As it stands, after unveiling my purchase of ASM #16 earlier this month, my remaining chase is now down to two issues of this series – ASM #3 and #6. No, I’m still not including Annuals for now and if you need me to explain again why I don’t, just click here (and I’m expecting a snarky comment from my good buddy Dan Gvozden in 5…4…3…2..1…). I’m also not including Amazing Fantasy #15 because I still maintain that regardless of my wife’s superheroics with hundred dollar bills, I will never be able to find a copy of that comic that is low-grade but visually acceptable and in my price range. Maybe if I hit the lotto, after paying off my college debts and paying off some other major expenses, I can put aside a bit and get Amazing Fantasy #15. For now, put it out of your mind. Besides, we are not here to talk about Annuals or Amazing Fantasy #15. We’re here to talk about the fact that I now own ASM #1.
I’m totally convinced that the last of the two issues to fall will be ASM #3. In addition to being the more expensive of the two, it’s a tricky comic to find in that much-ballyhooed (around here anyway) low-grade but visually acceptable condition and in my price range. Besides, there has to be something poetic about purchasing the first appearance of the “Superior Spider-Man” as a bookend to my quest to collect every issue of Amazing Spider-Man (hardee har har).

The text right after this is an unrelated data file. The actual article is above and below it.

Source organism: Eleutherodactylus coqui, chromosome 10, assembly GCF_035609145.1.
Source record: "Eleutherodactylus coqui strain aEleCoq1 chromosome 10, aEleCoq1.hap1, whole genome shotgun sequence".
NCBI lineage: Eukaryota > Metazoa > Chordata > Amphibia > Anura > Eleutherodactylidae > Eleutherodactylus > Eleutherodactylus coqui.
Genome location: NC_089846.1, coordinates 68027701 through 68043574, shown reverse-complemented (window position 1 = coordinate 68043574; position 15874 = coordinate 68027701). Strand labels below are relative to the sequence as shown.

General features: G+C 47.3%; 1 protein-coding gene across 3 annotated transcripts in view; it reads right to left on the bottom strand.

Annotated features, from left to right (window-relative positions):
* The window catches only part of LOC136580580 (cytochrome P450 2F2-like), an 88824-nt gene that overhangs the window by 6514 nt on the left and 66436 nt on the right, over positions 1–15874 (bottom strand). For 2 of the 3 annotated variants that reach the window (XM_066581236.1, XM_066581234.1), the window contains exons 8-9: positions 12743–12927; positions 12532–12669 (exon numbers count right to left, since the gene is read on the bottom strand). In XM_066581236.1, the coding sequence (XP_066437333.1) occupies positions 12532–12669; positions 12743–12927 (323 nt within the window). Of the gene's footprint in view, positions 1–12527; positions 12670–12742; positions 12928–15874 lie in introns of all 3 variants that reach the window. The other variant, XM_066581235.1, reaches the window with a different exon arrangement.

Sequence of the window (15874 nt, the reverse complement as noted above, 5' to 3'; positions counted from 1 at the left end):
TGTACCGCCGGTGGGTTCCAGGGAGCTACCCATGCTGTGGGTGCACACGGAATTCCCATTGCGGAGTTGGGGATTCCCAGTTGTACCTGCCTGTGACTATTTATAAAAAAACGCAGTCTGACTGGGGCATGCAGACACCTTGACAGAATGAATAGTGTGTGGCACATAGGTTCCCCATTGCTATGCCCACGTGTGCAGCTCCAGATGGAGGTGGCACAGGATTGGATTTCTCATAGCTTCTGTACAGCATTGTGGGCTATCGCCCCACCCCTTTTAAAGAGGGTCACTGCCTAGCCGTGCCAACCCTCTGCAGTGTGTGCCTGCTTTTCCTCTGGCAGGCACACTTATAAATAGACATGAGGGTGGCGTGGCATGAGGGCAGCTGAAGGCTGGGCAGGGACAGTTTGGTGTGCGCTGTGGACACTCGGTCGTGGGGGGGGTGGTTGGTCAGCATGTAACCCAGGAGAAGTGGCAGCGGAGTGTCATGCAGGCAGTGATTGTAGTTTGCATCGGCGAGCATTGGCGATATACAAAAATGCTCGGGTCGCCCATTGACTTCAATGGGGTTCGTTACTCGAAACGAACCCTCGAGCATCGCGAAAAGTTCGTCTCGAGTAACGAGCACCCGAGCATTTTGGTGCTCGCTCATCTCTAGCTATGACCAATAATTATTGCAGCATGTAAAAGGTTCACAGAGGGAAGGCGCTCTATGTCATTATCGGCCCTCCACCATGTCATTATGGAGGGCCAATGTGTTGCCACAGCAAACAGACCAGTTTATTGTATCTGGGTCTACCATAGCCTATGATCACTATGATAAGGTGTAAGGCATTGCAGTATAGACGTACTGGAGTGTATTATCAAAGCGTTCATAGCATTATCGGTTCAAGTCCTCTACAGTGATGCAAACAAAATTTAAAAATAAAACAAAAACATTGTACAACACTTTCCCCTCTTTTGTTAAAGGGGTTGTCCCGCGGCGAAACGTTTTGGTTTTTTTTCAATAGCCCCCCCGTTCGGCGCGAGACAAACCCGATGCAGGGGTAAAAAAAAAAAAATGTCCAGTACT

I thought I would have more to say about ASM #1. I’ve already talked a great length about the story of the comic itself, so there’s no need to rehash that (that’s what links are for!). Perhaps if this issue truly was the last comic for my collection, I would have some long exhaustive post about what this journey has meant to me over the years; about how when I dropped 75 cents on the counter of a local candy/smoke shop to purchase my very first issue of ASM (ASM #296), the concept of spending thousands of dollars on something made of colored newsprint was so outrageous and implausible to me, that it would have melted my mind just to consider it. About how I would go to comic book shows for years, and always feel a short gasp of breath leave my lungs when I walked by a vendor that had copies of early Silver Age ASM’s available for purchase. About how after I finally purchased ASM #1 after more than 25 years of buying and collecting comic books, my wife and I went out for Thai food and I couldn’t even chew and swallow I was shaking so much from adrenaline, shock and excitement.
These are some of the things I could talk to you about, but I also need to save some of that for when I inevitably craft that post that I’ll probably title: “The Chase is Over.” But that’s not what I’m going to write at the moment. All that’s really necessarily to close out this post is another statement of facts.
I now own ASM #1.
Two issues to go.
Congratulations Mark! I know the chase isn’t over yet, but it’s great to hear you’ve bagged the big one. And a very nice looking copy to boot.
(Hopefully you’ll be able to reveal more of the details of the purchase at a later date: how you ended up in front of the cameras in the first place, and the experience of being involved in ‘reality TV’.)